- Customer support tools like Zendesk and Intercom can report into relevant Slack channels, letting managers see how well their agents are faring around the globe
3. Find learning opportunities
The physical isolation that comes with remote work can reinforce organizational silos. Yet that doesn’t thwart continuous learning opportunities. You can get started on your own, right in Slack.
Use channels as your virtual study hall
Learning more about the day-to-day of different roles at your organization is a low-cost professional development opportunity. The beauty of Slack, of course, is transparency—by joining different departmental channels, you can learn more about various initiatives your coworkers are driving or how a product came to be by scrolling through a channel’s history. Just like auditing a college class, you can join a channel and simply follow along as engineers build a new feature, or a sales team approves a deal.
Record feedback, without leaving Slack
Wonya Lucas, a chief executive at Crown Media Family Networks, recommends seeking feedback more frequently when everyone is remote. Actually receiving feedback and recording it, however, can be tricky to navigate. The Lattice integration allows employees to give each other feedback, praise or recognition, right in Slack. When your next big project wraps, request feedback in Lattice from your wider team, which you can easily reference when it’s time to write the next all-important self-review.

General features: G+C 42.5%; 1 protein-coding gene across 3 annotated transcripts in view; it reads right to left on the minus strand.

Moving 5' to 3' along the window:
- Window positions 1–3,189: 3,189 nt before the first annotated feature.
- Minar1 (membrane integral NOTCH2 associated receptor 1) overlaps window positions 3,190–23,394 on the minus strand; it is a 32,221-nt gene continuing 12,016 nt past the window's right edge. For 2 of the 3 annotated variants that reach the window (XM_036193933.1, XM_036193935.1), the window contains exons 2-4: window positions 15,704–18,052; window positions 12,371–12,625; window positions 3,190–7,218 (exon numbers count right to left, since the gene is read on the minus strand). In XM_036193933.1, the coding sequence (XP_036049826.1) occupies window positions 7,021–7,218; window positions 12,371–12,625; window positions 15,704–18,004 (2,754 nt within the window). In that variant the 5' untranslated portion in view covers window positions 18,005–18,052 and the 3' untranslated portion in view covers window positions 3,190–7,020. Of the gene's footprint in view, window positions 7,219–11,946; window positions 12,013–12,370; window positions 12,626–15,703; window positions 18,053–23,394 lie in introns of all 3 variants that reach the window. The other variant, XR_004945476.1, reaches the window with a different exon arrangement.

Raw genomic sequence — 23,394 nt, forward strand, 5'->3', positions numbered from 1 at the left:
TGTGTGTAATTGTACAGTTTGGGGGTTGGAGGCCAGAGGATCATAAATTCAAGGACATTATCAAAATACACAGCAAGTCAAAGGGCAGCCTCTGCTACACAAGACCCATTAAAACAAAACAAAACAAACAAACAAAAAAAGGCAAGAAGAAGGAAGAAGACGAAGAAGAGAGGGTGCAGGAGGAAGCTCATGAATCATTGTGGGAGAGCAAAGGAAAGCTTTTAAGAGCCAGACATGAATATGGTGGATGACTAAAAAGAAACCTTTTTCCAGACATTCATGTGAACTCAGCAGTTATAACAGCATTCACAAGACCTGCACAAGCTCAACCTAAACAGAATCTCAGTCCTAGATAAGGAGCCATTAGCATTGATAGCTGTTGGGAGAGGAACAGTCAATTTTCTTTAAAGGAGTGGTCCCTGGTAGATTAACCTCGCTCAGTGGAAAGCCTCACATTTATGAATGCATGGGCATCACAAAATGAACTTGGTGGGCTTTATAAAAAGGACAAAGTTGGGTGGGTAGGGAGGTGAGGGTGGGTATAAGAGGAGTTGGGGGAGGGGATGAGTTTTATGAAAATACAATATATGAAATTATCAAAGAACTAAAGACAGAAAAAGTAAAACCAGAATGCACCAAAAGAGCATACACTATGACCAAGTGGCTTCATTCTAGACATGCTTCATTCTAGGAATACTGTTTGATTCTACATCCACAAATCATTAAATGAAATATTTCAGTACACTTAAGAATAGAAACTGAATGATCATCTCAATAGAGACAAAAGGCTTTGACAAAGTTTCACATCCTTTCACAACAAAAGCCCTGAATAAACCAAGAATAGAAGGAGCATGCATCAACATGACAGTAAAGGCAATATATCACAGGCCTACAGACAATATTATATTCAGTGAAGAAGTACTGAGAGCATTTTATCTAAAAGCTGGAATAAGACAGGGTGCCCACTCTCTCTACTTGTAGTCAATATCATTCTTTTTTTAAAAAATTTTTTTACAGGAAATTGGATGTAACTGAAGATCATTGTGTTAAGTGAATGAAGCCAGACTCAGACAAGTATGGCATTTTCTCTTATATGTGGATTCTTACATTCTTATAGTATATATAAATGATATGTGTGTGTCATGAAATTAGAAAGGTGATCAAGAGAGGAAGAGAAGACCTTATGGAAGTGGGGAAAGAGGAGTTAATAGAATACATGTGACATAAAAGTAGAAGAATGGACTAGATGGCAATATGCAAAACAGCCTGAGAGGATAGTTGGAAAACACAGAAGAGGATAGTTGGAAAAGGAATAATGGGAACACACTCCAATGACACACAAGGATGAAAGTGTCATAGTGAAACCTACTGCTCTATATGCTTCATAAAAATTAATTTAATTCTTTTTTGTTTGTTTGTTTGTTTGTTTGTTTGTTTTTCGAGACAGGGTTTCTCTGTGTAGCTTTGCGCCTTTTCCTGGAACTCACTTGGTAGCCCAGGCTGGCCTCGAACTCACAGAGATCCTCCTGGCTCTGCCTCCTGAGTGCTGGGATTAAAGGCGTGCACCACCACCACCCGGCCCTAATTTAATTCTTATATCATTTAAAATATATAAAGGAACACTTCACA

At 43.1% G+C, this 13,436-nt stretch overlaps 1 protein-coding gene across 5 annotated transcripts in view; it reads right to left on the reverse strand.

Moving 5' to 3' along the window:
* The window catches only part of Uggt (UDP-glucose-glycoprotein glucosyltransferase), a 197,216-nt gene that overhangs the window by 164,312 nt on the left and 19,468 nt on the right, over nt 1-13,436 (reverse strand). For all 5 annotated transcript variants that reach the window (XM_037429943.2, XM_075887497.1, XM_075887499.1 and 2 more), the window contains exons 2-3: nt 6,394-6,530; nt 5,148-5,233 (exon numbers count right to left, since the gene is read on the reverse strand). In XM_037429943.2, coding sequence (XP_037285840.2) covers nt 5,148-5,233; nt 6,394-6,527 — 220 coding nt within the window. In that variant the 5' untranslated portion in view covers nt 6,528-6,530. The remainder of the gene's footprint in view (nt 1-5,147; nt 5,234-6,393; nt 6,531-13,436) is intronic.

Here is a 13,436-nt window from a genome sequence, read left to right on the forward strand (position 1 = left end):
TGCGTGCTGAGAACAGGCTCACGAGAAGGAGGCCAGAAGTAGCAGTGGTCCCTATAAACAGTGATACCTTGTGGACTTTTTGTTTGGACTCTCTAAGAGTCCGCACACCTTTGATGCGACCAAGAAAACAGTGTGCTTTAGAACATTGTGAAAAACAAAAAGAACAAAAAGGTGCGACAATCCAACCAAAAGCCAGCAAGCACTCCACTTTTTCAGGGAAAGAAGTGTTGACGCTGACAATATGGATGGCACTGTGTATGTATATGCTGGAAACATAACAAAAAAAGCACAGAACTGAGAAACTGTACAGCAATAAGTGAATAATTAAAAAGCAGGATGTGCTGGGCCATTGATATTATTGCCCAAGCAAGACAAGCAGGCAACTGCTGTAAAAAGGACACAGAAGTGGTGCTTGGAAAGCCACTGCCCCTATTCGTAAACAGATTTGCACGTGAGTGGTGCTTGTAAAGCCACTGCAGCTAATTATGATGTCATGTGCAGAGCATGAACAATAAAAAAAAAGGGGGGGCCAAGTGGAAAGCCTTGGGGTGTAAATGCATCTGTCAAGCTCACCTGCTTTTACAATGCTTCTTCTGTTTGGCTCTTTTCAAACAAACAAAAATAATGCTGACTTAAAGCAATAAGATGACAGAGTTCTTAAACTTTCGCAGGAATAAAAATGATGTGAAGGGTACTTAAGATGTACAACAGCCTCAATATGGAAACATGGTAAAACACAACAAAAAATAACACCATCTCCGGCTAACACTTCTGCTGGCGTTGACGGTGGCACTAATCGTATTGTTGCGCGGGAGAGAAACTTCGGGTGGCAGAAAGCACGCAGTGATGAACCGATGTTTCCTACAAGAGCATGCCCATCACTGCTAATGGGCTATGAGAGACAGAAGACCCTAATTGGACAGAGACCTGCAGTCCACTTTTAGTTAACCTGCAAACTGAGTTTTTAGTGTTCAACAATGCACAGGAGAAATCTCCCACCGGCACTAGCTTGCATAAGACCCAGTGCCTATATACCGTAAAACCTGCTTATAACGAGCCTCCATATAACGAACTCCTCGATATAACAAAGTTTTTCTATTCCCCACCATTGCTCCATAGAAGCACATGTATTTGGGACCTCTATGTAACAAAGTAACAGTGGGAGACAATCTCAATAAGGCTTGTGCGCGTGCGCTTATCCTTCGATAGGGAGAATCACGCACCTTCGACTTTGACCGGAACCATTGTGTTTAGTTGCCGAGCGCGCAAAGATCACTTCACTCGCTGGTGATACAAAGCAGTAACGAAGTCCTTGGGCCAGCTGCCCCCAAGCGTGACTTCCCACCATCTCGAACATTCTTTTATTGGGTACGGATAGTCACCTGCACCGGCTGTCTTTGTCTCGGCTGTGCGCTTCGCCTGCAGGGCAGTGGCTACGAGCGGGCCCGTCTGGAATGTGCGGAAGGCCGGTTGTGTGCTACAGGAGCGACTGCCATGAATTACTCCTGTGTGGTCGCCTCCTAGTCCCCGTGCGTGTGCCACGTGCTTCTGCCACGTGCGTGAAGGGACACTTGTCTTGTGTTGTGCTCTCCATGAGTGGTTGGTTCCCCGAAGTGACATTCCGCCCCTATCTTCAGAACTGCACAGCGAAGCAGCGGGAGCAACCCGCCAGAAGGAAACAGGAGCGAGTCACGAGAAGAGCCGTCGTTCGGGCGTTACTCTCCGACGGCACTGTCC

4. Build your network
Your company is full of smart, talented people, and it was a lot simpler to meet them in the office. While it’s unlikely you’ll strike up conversation during an elevator run-in anytime soon, here are some alternatives you can try instead.
Recreate hallway conversations with social channels
Jo Montanari, the global people programs director at Culture Amp, says that social channels “encourage people to be able to bring their whole self to work and connect with colleagues.” They also provide a safe space to overcome the feelings of isolation proven to accompany remote work. Participating in channels like
#coffee can forge unexpected bonds with people you might not otherwise meet. After all, the developer who offers you a recommendation on the best cast iron pan might end up answering a question you have about a product feature later down the line.
Schedule coffee chats with Donut
Falling out of touch with the folks you don’t work with regularly, or looking to meet new hires? Donut is a tried-and-true facilitator that randomly pairs people in a channel for a quick coffee or lunch. Use Donut to build new relationships through scheduling cross-department introductions, code review sessions, peer mentorship programs and more.
We know the work of making sure your work is recognized can be tough, particularly for introverts and remote teammates. Slack has the potential to level that playing field, giving everyone at your company equal visibility and access to resources. Join a few channels to see earlier iterations of a feature redesign, or set up a Slackbot reminder in your team channel to celebrate accomplishments today. If any of these tips prove helpful, let us know! We’d love to hear from you.